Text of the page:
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From The Chicago Tribune (edit 8/3/14: Link is no longer active) comes a story about helping the handicapped become aware of how to prepare for emergencies and natural disasters. The State of Illinois has created a series of eleven prepping video segments using American Sign Language. It covers planning for the household, gathering together a supply kit, decision-making about whether to bug out or bug in, and how to assist the disabled as well. The cost of these videos was covered by the Illinois Terrorism Task Force, and since they are not state-specific, handicapped people living in other states can also find them useful.
Further information about these videos can be found here.
The Cannon Beach Gazette shares an anniversary story of the Japanese tsunami, with a discussion of the prepping lessons to be learned from this terrible event. Some of the take-aways:
There were only 15-20 minutes from the end of the earthquake until the beginning of the tsunami. This event killed some 22,000, of which 92.4% were drowned.
Notice that number. Most of the people who died, did NOT die as a result of the earthquake, even though it was a huge one, and those who waited around, trying to figure out what was going on, were 50% more likely to drown than those who immediately headed for higher ground, not even waiting an extra five minutes for the shaking to stop.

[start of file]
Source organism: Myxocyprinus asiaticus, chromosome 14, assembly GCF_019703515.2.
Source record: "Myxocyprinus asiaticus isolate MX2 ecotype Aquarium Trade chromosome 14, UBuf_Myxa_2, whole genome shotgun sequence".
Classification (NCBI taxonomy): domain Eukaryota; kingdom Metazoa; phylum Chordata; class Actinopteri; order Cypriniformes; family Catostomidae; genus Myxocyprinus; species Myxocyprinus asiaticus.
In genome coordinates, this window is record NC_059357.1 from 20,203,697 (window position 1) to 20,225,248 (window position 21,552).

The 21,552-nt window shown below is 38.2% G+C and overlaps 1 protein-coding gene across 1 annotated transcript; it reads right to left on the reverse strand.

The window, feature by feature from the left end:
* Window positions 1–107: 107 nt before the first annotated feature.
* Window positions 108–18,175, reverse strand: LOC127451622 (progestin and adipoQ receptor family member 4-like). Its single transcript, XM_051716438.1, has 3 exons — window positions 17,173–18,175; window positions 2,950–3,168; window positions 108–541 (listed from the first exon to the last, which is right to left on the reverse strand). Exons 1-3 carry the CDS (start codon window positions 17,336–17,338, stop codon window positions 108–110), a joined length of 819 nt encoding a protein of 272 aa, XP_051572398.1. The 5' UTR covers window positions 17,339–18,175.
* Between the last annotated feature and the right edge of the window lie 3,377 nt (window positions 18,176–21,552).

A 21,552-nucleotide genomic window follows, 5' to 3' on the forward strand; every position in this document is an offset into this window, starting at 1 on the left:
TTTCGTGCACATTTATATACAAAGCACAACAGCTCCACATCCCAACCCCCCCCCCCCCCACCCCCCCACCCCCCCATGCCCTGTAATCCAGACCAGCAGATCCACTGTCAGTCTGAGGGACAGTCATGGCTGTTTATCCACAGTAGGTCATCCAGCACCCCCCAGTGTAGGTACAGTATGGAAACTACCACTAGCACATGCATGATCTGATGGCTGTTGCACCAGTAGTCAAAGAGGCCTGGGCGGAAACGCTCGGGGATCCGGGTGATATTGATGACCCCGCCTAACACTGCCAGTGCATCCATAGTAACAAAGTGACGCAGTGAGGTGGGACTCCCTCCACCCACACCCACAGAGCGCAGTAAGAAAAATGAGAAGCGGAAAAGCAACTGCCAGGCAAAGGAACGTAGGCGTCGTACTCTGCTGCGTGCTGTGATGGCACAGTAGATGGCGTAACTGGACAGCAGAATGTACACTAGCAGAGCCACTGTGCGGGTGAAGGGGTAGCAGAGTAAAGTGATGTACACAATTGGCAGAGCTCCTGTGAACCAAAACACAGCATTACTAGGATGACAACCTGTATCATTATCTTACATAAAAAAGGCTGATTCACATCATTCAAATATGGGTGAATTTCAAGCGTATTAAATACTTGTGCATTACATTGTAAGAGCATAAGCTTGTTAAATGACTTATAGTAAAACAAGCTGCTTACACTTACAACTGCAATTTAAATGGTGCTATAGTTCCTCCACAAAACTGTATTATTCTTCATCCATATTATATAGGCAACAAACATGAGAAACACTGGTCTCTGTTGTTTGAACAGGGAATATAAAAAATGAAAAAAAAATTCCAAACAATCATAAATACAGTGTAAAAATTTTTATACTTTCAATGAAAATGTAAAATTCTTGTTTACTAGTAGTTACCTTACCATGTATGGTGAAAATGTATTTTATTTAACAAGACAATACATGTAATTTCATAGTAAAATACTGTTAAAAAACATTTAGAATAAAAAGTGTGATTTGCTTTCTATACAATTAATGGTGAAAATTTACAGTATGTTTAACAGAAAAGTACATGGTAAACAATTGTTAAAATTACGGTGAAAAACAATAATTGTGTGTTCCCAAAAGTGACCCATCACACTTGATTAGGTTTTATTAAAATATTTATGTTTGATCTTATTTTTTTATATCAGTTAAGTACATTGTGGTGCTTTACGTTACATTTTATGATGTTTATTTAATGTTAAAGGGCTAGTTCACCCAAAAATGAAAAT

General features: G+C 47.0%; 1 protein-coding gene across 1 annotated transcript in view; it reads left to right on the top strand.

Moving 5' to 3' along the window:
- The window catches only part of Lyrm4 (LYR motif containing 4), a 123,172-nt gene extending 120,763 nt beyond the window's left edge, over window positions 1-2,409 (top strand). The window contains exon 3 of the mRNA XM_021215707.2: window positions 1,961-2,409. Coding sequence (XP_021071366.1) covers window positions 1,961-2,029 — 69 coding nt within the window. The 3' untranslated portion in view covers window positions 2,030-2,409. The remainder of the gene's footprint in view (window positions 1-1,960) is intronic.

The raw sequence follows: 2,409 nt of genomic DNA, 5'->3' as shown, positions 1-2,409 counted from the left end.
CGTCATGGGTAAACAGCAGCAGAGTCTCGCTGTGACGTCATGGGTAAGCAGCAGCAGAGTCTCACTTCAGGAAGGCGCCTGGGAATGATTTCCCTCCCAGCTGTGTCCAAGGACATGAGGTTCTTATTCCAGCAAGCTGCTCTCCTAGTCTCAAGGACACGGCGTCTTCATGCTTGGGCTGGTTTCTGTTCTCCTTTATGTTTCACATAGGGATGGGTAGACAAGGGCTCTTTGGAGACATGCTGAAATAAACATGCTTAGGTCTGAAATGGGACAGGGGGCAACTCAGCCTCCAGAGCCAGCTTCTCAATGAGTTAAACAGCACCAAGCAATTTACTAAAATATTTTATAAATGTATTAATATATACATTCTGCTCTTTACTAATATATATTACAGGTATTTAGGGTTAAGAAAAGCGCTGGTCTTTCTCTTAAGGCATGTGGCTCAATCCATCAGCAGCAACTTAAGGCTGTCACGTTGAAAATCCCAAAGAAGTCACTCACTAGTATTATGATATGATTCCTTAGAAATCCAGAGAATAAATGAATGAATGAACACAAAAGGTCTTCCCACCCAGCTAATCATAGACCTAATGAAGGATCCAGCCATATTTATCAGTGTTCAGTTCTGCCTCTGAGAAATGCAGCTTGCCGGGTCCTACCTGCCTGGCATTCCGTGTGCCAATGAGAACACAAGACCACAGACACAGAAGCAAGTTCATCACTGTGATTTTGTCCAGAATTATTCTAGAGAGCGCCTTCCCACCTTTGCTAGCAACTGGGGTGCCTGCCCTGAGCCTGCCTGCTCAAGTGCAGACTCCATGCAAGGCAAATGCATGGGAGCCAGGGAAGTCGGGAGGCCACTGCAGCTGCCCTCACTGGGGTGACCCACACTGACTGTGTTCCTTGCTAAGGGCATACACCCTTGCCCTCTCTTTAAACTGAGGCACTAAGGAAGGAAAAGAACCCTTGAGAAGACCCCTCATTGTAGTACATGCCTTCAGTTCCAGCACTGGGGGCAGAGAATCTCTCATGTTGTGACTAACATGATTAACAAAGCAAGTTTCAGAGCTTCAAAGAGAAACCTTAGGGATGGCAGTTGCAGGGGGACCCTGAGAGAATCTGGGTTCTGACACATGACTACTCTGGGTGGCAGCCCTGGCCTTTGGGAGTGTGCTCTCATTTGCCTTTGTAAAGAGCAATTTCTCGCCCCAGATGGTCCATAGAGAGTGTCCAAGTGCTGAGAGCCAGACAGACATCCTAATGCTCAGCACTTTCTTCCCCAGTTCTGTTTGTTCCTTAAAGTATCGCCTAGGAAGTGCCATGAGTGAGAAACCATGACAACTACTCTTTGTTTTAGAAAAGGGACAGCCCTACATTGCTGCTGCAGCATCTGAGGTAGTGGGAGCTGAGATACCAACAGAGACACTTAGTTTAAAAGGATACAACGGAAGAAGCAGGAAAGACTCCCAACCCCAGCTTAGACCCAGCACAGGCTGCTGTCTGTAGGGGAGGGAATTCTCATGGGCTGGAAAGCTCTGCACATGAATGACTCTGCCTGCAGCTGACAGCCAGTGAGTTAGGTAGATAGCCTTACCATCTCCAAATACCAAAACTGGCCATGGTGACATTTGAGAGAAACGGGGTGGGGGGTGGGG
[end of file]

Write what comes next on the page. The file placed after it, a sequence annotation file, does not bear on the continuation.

There were other reasons for survival, of course, including whether there was any higher ground to evacuate to. Pre-planning would have been very helpful in this situation, not to build in areas that were likely to be underwater after a tsunami. Although it is too late to change previous building locations, it is certainly not too late to determine the safest place to put new buildings in the future.
It’s sad to read that many of those who stayed a few extra minutes, or went back to get others, died as a result of their charitable actions. The Japanese are now concentrating on teaching people at risk to save their own lives, because it doesn’t do any good to stay behind, if both of you die.
The article concluded that keeping disaster prepping in the forefront of one’s consciousness, practicing disaster drills, and seeing others run for higher ground served as cues to many of the survivors to get out of the way of the tsunami.
Do you belong to a Community Emergency Response Team (or CERT)? An Op-Ed in the SouthOrangePatch encourages community members to attend one of the offered 20-hour prepping courses to educate and train themselves in basic disaster skills. Topics covered are fire hazards, search and rescue , organizing into teams, and handling minor medical emergencies.
The stated goals of CERT are “to increase the knowledge held by everyday citizens of what to do in the case of crisis, natural disaster, or any other emergency situation in which the professional responders are not immediately available to help.” The author of this Op-Ed, who attended one of these classes, found the course not to be too strenuous or demanding.
After attending the training and becoming certified, other courses will be offered to you, and while you may be included in notices requesting volunteers, there is no obligation to attend, volunteer, or assist in any way. You may indeed consider it helpful just to learn the material, with only the intention of putting it to good use with your own family and neighborhood.
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